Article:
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Need Extra Power? 3 Things You Should Know About Your Power Cable Extension Cords

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When it comes to electricity, there are a wide variety of events that can lead to power surges, fires, and outages. One of the biggest culprits involve the misuse of extension cords. You might not realize this, but extension cords and cables can pose serious risks, especially if they're not used correctly. To help you reduce the risk of electrical hazards, here are three things you need to know about your extension cords and cables.

A Power Strip Is Not a Surge Protector

If you've been using your power strips like surge protectors, you're setting yourself up for an electrical disaster. That's because your average power strips are not surge protectors. A surge protector will have a built-in GFCI switch that will automatically shut off power to the strip at the first hint of an electrical hazard – such as a power surge. Power strips are extension cords that provide multiple slots for your electrical devices.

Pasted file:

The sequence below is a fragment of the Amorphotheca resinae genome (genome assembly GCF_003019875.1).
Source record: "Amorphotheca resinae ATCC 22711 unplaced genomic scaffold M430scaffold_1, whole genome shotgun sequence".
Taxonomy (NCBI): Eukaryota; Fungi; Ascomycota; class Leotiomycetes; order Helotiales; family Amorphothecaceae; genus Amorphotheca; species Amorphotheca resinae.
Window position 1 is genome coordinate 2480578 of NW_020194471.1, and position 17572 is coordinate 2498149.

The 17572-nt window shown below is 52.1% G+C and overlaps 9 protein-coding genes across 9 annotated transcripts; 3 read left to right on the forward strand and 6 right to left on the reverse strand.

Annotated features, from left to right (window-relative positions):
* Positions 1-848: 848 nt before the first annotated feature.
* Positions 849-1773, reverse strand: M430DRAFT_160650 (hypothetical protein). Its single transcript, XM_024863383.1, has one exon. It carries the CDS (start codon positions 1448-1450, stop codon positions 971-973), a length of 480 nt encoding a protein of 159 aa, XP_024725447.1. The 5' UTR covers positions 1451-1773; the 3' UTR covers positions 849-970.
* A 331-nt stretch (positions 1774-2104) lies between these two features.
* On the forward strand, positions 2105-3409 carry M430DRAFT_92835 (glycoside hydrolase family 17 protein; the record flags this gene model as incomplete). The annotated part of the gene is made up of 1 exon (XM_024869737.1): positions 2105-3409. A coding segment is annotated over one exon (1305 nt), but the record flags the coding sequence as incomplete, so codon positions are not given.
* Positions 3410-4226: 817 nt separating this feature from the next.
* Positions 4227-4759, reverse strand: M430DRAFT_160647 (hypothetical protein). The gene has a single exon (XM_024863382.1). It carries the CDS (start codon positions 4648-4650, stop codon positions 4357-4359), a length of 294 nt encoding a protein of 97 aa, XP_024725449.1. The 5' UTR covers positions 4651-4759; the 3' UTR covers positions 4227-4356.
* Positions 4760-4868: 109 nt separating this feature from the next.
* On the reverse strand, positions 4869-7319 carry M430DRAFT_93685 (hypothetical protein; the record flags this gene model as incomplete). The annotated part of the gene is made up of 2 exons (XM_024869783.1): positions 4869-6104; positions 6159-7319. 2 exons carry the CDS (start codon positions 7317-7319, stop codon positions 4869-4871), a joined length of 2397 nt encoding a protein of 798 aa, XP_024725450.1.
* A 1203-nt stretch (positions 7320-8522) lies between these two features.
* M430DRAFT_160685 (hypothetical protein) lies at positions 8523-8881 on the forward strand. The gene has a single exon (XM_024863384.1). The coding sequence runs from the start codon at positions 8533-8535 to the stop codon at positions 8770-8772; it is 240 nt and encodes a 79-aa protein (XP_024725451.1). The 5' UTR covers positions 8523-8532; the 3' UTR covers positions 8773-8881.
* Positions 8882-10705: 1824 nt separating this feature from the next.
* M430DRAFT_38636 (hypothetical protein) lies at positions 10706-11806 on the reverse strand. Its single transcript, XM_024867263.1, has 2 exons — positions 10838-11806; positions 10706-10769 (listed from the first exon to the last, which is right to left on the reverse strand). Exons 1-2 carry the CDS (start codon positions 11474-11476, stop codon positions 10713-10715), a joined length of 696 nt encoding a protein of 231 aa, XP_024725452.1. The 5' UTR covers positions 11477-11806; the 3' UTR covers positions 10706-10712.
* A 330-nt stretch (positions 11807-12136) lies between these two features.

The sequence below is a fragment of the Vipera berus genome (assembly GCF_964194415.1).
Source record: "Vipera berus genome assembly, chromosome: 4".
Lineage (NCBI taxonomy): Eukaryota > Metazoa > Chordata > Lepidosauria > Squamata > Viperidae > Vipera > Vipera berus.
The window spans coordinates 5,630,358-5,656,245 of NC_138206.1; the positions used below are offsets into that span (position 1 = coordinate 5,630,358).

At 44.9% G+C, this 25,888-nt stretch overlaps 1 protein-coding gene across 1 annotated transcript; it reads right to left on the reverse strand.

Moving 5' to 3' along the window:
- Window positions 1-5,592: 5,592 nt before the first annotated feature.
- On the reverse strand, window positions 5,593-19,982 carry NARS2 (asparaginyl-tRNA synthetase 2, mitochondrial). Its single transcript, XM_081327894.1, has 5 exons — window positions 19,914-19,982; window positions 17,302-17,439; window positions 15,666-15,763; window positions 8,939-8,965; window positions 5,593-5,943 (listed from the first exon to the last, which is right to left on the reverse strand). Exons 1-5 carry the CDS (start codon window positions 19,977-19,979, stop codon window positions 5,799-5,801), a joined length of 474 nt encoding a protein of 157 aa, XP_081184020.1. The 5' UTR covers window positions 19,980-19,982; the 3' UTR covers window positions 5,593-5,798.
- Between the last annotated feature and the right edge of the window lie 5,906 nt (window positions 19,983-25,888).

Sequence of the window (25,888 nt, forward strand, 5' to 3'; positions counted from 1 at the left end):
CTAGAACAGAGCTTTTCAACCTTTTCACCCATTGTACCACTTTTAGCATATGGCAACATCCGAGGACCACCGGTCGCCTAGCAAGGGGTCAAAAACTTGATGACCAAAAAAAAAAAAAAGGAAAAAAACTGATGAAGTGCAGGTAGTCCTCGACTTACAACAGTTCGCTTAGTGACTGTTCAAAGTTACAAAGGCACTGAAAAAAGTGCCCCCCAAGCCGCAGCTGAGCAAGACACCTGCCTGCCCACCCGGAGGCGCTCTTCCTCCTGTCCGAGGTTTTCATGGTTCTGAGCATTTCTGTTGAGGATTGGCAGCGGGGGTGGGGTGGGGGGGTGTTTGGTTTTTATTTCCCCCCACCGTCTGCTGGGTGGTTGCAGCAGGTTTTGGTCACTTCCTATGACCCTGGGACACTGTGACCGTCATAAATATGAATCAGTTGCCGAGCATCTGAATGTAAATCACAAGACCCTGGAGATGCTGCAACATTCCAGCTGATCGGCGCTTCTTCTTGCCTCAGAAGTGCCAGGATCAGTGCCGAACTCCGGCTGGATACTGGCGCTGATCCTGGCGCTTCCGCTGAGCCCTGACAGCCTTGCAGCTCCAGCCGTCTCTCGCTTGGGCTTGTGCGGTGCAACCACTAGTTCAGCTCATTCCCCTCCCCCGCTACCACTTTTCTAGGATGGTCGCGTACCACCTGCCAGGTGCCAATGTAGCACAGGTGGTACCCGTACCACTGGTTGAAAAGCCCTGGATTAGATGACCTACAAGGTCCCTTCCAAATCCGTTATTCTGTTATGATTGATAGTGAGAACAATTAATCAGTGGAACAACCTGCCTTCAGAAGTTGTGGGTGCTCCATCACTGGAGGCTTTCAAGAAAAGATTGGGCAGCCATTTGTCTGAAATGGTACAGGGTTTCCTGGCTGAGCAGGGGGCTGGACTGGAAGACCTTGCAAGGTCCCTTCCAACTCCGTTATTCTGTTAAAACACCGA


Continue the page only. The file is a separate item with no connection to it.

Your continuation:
The problem with using your power strips like surge protectors is that they can overheat, leading to an electrical fire. Not only that, but during a power surge, your strip won't protect your electrical devices against surge damage. This can be devastating if you have your computers plugged into a power strip. When using a power strip, be sure to use one that has a built-in GFCI switch. That way, you get the additional outlets you want and the surge protection you need.

Extension Cables Aren't Intended for Space Heater Use

It's not unusual for homes to develop chilly spots during the winter. If you've decided to use a space heater to take the chill off your home, the last thing you want to do is plug it into your extension cables. This is particularly true if you're going to be keeping your space heater plugged in throughout the night. The additional electricity that needs to be pulled to power your space heater is enough to melt the extension cables. If you're going to use a space heater, either plug it directly into the wall outlet, or into a GFCI-protected power strip.

Never Plug Extension Cables Into Each Other

When you need electrical power in out-of-the-way places, it may be tempting to plug multiple extension cables into each other. Unfortunately, that's a good way to start an electrical fire. Instead of setting yourself up for a fire, choose extension cables that are the right length for the job. It's also important that you give your cables plenty of air. Never cover your extension cables with carpets or rugs. Otherwise, the cables could overheat and lead to a fire.